THIS THURSDAY

post to portfolioThe Georgetown International Relations Club is pleased to welcome Matthew VanDyke, an activist, filmmaker, and North Africa/Middle East expert from the USA. VanDyke graduated from Georgetown University with a master’s degree in Security Studies, but his knowledge was confined to the four walls of a classroom and the pages of his books. To learn firsthand about the region and to make a unique documentary film he spent four years traveling by motorcycle across Africa, the Middle East, and Central Asia. During this four year period, from 2007 to 2011, VanDyke’s adventures took him from the vast reaches of the Mauritanian Sahara desert to the battlefields of Iraq and Afghanistan.

In 2011, his Libyan friends whom he had remained in contact with since his travels there in 2008, told him about their families and friends being killed by Muammar Gaddafi’s regime as the Libyan revolution began. VanDyke realized that he could not sit by in the comforts of his Baltimore home and watch his friends and their families be slaughtered while he did nothing. He joined the revolution as a rebel fighter and was captured by Gaddafi’s army during a reconnaissance mission in the city of Brega on March 13, 2011. For the next six months he was a prisoner of war in two of Libya’s most notorious prisons, Maktab al-Nasser and Abu Salim. On August 24, 2011 other prisoners broke the lock off of VanDyke’s cell, and together they escaped Abu Salim prison. VanDyke did not return to America, but instead returned to combat on the front lines in Libya.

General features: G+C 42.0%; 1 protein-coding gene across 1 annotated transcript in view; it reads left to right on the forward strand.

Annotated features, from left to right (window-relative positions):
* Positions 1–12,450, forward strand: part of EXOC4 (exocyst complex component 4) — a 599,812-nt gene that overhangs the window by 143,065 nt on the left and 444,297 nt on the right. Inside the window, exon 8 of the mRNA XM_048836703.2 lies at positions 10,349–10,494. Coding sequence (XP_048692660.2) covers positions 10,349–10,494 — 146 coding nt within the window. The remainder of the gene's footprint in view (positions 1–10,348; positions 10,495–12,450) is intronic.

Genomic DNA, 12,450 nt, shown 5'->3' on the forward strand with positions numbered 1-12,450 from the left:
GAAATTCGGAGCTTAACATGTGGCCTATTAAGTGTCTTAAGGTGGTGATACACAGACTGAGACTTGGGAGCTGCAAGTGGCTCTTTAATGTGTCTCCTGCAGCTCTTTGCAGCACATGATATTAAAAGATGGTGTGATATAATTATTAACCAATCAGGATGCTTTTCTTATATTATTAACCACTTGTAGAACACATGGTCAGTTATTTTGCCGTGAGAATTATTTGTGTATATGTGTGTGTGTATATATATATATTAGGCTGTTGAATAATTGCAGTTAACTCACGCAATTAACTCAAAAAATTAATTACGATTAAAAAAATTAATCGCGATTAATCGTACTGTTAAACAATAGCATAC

Not Anymore: A Story of Revolution is a short film that tells the story of the Syrian struggle for freedom as experienced by a 32 year old rebel fighter, Mowya, and a 24 year old female journalist, Nour, in Aleppo, Syria. The film is a 15 minute short that tells why the Syrian people are fighting for their freedom and why they need the support of the world, told through the emotional words of two powerful characters whose lives have been turned upside down and torn apart by war.

See the Facebook event here.

Advertisements

Leave a Reply

Fill in your details below or click an icon to log in:

WordPress.com Logo

You are commenting using your WordPress.com account. Log Out / Change )

Twitter picture

You are commenting using your Twitter account. Log Out / Change )

Facebook photo

You are commenting using your Facebook account. Log Out / Change )

Google+ photo

You are commenting using your Google+ account. Log Out / Change )

Connecting to %s